Rob Bell is explaining the difference between wielding a bass as opposed to a mandolin, sounding like a man who's just swapped a conductor's baton for a tire iron.
"I'm not playing a 5 pound instrument, now I'm playing a hunk of wood," he says of the transition, eyes aglow. "I'm jumping around. I feel like a caveman. I like it."
"It's turned him into more of a hockey player," adds drummer Jimmy Krah, his smile suggesting that he's liked what he's seen thus far. "Now he just wants to put the lumber on somebody."
That's exactly what these two, along with guitarist Jack Ball, are aiming to do in their new band, The Psyatics, a primal, stripped- down garage rock tantrum that debuts live at the Bunkhouse Friday night.
Bell and Krah previously made a name for themselves locally in the Yeller Bellies, a raucous, country fried rockabilly troupe that became one of Vegas' more heated live acts over the course of their roughly four years together.
Eventually though, Bell, who played mandolin and sang in the band, began to chafe against the bounds of that scene.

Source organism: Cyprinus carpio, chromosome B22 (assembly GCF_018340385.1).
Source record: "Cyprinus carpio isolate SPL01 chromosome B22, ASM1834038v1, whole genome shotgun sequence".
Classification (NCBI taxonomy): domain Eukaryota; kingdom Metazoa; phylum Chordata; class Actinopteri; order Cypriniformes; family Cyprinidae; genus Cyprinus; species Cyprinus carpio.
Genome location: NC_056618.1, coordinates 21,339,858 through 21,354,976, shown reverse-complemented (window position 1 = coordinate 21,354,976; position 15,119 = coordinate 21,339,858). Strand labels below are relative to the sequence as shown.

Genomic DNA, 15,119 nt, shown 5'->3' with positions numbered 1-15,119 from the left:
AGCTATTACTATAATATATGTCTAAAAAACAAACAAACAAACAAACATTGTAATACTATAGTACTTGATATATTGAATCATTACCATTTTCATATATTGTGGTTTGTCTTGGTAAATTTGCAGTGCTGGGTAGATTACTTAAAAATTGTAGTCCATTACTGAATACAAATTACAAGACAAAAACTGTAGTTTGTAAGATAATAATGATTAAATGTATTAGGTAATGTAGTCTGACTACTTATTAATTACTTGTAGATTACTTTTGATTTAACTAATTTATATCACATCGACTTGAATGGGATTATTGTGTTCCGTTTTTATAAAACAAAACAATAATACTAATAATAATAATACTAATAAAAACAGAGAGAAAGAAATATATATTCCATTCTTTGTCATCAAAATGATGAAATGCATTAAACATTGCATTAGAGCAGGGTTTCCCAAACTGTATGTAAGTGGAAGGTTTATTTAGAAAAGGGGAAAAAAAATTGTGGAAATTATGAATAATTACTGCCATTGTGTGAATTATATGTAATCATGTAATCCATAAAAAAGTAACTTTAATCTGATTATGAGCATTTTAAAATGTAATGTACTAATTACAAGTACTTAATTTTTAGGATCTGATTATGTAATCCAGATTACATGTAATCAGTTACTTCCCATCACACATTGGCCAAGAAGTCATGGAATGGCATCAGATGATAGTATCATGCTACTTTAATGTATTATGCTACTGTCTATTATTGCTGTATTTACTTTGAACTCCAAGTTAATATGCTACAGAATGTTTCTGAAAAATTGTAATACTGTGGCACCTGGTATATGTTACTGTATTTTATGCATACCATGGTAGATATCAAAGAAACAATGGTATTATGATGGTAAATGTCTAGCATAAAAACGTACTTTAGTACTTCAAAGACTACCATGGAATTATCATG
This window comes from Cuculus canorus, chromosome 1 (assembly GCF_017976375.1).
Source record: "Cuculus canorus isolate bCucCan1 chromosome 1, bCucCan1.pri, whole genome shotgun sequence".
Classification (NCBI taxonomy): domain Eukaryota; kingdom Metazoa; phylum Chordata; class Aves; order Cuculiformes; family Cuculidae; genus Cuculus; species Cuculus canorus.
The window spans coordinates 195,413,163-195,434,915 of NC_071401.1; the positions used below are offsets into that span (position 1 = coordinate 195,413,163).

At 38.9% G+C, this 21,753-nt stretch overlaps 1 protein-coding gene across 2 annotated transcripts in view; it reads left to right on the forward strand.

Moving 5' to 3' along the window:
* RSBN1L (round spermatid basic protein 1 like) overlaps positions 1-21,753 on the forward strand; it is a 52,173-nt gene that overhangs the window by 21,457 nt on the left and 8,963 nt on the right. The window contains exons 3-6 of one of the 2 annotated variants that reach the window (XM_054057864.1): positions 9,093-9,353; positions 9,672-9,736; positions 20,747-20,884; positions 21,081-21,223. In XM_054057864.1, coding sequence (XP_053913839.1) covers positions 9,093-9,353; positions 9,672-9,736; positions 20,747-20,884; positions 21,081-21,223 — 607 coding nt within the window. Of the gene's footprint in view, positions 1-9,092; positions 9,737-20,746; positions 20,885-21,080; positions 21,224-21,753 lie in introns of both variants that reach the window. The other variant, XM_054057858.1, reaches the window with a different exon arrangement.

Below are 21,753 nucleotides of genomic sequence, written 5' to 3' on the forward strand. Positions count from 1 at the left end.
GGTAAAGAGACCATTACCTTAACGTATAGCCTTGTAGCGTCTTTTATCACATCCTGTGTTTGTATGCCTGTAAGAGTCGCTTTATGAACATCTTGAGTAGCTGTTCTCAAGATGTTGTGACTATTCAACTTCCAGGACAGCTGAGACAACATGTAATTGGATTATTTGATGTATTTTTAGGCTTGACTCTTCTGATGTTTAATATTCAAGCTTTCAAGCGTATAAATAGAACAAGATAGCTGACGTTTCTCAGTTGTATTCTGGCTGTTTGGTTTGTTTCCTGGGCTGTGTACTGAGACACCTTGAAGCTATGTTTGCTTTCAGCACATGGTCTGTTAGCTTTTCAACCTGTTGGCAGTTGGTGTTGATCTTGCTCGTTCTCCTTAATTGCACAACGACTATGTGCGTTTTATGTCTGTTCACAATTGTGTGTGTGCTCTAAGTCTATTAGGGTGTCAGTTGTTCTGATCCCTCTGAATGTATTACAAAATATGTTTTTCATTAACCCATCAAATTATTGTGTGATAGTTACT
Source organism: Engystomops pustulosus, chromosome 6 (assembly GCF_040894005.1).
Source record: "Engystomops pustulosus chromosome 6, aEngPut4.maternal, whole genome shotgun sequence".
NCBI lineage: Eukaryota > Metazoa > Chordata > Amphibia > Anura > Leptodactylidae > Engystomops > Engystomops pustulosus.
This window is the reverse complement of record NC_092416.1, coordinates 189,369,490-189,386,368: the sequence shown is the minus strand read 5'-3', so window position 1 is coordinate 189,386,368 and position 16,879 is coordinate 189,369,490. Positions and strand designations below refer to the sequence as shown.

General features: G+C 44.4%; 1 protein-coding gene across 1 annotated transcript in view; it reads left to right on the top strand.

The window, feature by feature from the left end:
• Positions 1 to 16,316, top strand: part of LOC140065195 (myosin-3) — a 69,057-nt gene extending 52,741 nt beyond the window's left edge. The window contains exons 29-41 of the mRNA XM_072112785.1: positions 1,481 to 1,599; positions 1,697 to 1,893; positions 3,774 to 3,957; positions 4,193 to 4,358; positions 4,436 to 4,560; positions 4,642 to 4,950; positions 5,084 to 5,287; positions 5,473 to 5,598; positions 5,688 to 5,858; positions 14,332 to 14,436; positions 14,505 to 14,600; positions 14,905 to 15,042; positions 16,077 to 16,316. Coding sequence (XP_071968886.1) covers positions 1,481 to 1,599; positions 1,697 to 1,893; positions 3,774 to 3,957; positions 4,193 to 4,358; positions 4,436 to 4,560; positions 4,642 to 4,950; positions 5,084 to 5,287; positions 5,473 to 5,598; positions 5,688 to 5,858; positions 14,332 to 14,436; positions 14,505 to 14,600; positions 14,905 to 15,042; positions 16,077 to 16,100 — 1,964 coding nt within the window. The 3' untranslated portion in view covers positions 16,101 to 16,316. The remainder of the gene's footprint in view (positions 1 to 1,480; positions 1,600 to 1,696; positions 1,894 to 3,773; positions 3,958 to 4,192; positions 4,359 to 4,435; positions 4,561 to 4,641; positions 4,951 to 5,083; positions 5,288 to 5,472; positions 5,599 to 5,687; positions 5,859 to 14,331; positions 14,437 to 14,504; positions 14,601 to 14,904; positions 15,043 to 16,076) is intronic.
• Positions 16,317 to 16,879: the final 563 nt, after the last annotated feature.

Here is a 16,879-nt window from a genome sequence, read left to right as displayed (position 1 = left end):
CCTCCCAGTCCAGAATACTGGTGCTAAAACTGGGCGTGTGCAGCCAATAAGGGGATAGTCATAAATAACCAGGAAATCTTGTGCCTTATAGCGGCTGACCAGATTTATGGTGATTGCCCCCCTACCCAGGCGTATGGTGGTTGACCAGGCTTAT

"It was fun, but we were kind of limited by our genre," says Bell of the decision to move on from the Yeller Bellies, hanging with his bandmates at the Beat coffeehouse on a recent Thursday evening. "I've got too many influences, too much music that I like. I don't want to get stuck doing one thing."
With The Psyatics, the visceral, unhinged energy of the Yeller Bellies remains intact, but it's blasted out in different directions.
"I'm a healthy connoisseur of sin," Bell howls on "Death of Me," a down and dirty rock 'n' roll striptease where Bell gives voice to vice.
Elsewhere, the band sounds like the '60s "Nuggets" series on nitrous on the hair flingin' freakout "Stole Your Girl" (hear the band's tunes at facebook.com/thepsyatics).
Speaking on some of their favorite sources of musical inspiration, the talk ranges from Reigning Sound and Fugazi to Killing Joke and Tom Waits.
"You hear some jazz, some punk, some rockabilly," Ball says. "My guitar is pulling from all those influences to come up with a sound."
The common denominator among it all: raw power.
"With this thing, it's about a lot of thrust. We're just playing the nuts out of this stuff," Krah grins. "Even if it's a two-minute song, by the time we're done playing it, it feels like about six. Live, I think we're gonna push out a couple of windows."
Contact reporter Jason Bracelin at email@example.com or 702-383-0476.